- Adapting the Fairy Tale for Hawaii's Children
How many people today live in a language that is not their own? Or no longer, or not yet, even know their own and know poorly the major language that they are forced to serve? This is the problem of immigrants, and especially of their children, the problem of minorities, the problem of a minor literature, but also a problem for all of us: how to tear a minority literature away from its own language, allowing it to challenge the language and making it follow a sober revolutionary path?(Deleuze & Guattari)
Among other things, the following poem written by John Ayau (Kalakaua Intermediate School, Grade 9) during an April 1988 Poets-in-the-Schools workshop points to the problematic status of classic fairy tales in modern Hawaii:
Once upon a time was 3 bearsMommy Bear, Papa Bear and thelittle self absorb stink rottenbear. They were walking in theforest very happily and they cameupon the national park. Therethey saw the Japanese touristwith about 500 cameras and theysaid "Bear could we take your picture"and the Papa Bear said you cantake my picture and the Mama Bearsaid you can take my pictureand the baby bear saidyou can take my picture. Thenthe tourist said "You know weonly need 2 bears lets get ridof the baby bear." After theirtremendous photo session theywent back to their little hutand the Papa Bear notice thathis little bear was gone. Hewas so happy because he's been [End Page 121] trying to lose the Baby Bearbefore he even had it and sothey had a very big party.They brought Bambi over andshe got drunk running throughthe forest yelling Fire! Andthe Three Blind Mice came andthey got drunk running all overthe place and got their tailscut off with the carving knifeand the party went on for days.A door poof out of the sky andthe Papa Bear open the door andguess who's waiting thereCLINT EASTWOOD. He killed everyonewith his gun then shot himselfin the head and everyone was deadand was lying on the ground.The End1
Tales like "Goldilocks and the Three Bears" are as "alien" to Hawaii's lore as Japanese tourists, Walt Disney's characters, and macho movie stars are; nevertheless, mostly because of multi-national, media-strengthened capitalism, they are all part of Hawaii's present reality. Or as the poet Juliet S. Kono puts it in "Gang Rape: A Fairy Tale?" (a retelling of "Little Red Riding Hood"): "Even far off / as in sleepy / territorial HiIo town. / isolated by miles of ocean, / we were not immune / to the effects of Walt Disney, / of fairy tales, / which quickened / our young girls' hearts." What part do Western fairy tales play in Hawaii's multi-ethnic culture? And, more specifically, what do Hawaii's children learn from them? How are these tales presented to them? And to what purposes and effects? To help answer these questions, I will not rely on nationally distributed versions of fairy tales, be they available through the media or published by the larger children's literature industry, but on local adaptations of fairy tales in order to identify their specific strategies and concerns as applied to Hawaii's communities and children.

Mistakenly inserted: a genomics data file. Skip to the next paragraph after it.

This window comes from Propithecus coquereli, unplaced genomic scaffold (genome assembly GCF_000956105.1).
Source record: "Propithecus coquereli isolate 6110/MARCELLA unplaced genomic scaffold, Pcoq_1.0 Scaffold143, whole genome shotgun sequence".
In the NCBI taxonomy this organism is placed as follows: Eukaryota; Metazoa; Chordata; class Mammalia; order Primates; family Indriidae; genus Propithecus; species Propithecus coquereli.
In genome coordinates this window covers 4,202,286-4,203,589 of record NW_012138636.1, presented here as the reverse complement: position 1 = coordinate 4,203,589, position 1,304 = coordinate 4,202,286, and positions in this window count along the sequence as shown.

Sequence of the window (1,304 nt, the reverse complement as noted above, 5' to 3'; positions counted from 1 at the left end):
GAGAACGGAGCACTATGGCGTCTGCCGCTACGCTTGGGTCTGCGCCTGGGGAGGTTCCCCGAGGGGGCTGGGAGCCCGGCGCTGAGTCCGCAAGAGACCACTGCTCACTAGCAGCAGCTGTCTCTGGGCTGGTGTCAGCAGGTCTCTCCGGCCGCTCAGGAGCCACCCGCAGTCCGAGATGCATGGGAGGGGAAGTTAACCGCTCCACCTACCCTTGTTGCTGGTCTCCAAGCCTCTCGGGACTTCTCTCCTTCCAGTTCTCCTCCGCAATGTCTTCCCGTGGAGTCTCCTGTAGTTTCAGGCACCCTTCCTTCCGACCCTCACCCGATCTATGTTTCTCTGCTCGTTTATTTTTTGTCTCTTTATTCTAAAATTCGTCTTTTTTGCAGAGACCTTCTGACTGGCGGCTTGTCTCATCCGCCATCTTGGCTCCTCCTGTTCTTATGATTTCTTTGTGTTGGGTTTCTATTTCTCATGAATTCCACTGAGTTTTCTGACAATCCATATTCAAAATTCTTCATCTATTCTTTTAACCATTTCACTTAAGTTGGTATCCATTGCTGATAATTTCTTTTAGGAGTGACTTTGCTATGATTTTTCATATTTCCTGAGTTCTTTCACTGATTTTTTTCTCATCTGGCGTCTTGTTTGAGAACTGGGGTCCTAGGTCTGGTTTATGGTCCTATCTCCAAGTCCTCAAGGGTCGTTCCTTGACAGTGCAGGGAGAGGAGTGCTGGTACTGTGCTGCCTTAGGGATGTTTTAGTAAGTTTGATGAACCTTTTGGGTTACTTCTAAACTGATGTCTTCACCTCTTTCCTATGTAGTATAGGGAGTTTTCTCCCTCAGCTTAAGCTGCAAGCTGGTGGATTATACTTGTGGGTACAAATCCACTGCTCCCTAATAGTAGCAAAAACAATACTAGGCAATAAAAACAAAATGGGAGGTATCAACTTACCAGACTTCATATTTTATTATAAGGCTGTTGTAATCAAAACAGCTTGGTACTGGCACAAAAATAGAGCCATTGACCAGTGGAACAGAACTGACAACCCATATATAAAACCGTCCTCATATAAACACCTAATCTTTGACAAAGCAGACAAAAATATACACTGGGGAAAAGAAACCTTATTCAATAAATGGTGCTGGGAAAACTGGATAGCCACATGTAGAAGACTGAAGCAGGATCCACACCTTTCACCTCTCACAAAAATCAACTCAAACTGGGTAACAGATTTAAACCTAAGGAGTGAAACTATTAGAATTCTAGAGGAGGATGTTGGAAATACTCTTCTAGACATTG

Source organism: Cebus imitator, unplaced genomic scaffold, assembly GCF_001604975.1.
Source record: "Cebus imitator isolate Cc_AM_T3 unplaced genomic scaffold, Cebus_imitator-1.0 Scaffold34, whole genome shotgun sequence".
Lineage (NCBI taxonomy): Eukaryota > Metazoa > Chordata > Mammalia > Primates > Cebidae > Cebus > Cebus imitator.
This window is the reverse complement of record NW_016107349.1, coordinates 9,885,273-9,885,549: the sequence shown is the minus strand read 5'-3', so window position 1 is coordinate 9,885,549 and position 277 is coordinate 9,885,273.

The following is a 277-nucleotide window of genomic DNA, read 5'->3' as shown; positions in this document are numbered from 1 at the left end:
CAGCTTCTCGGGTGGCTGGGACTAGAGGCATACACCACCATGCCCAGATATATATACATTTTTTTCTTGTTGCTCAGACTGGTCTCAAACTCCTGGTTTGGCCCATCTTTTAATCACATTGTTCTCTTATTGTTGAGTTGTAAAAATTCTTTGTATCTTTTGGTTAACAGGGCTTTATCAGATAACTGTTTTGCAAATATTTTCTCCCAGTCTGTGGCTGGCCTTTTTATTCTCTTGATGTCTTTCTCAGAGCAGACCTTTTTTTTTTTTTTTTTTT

While the fairy tale is only relatively a newcomer to Hawaii (translations of the Grimms into Hawaiian appeared as early as 1861; see Schweizer, who does a close reading of some of them published in Ka Nupepa Ku'oko'a (by a mysterious J. W.), there are remarkably few Hawaiian adaptations of these tales and only some of them are specifically for children. This should come as no surprise given, on the one hand, the power of the national book and media industry and, on the other hand, [End Page 122] Hawaii's own rich and fascinating body of lore, which would seem to counteract the homogenizing force of Western classics. And, to some extent, when Hawaiian myths and legends are being...